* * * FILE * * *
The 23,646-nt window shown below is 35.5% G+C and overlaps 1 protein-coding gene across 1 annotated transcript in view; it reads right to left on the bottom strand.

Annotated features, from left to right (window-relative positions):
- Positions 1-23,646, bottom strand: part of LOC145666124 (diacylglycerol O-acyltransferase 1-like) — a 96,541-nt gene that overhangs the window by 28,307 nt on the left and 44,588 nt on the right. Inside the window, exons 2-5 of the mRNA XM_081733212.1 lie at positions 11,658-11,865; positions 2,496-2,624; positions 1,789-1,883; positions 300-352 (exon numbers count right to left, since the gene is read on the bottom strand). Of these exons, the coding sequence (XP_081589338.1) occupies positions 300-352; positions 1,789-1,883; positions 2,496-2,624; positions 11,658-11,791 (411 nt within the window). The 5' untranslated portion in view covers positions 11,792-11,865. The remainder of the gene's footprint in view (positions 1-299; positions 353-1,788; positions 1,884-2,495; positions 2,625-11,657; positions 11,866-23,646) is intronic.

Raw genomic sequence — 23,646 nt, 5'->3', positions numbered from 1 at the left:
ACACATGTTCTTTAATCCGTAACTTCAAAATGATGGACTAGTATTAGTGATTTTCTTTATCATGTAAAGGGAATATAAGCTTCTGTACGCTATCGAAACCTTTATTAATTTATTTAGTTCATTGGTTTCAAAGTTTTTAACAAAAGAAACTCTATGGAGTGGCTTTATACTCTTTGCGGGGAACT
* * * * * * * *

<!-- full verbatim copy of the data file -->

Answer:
The 23,646-nt window shown below is 35.5% G+C and overlaps 1 protein-coding gene across 1 annotated transcript in view; it reads right to left on the bottom strand.

Annotated features, from left to right (window-relative positions):
- Positions 1-23,646, bottom strand: part of LOC145666124 (diacylglycerol O-acyltransferase 1-like) — a 96,541-nt gene that overhangs the window by 28,307 nt on the left and 44,588 nt on the right. Inside the window, exons 2-5 of the mRNA XM_081733212.1 lie at positions 11,658-11,865; positions 2,496-2,624; positions 1,789-1,883; positions 300-352 (exon numbers count right to left, since the gene is read on the bottom strand). Of these exons, the coding sequence (XP_081589338.1) occupies positions 300-352; positions 1,789-1,883; positions 2,496-2,624; positions 11,658-11,791 (411 nt within the window). The 5' untranslated portion in view covers positions 11,792-11,865. The remainder of the gene's footprint in view (positions 1-299; positions 353-1,788; positions 1,884-2,495; positions 2,625-11,657; positions 11,866-23,646) is intronic.

Raw genomic sequence — 23,646 nt, 5'->3', positions numbered from 1 at the left:
ACACATGTTCTTTAATCCGTAACTTCAAAATGATGGACTAGTATTAGTGATTTTCTTTATCATGTAAAGGGAATATAAGCTTCTGTACGCTATCGAAACCTTTATTAATTTATTTAGTTCATTGGTTTCAAAGTTTTTAACAAAAGAAACTCTATGGAGTGGCTTTATACTCTTTGCGGGGAACT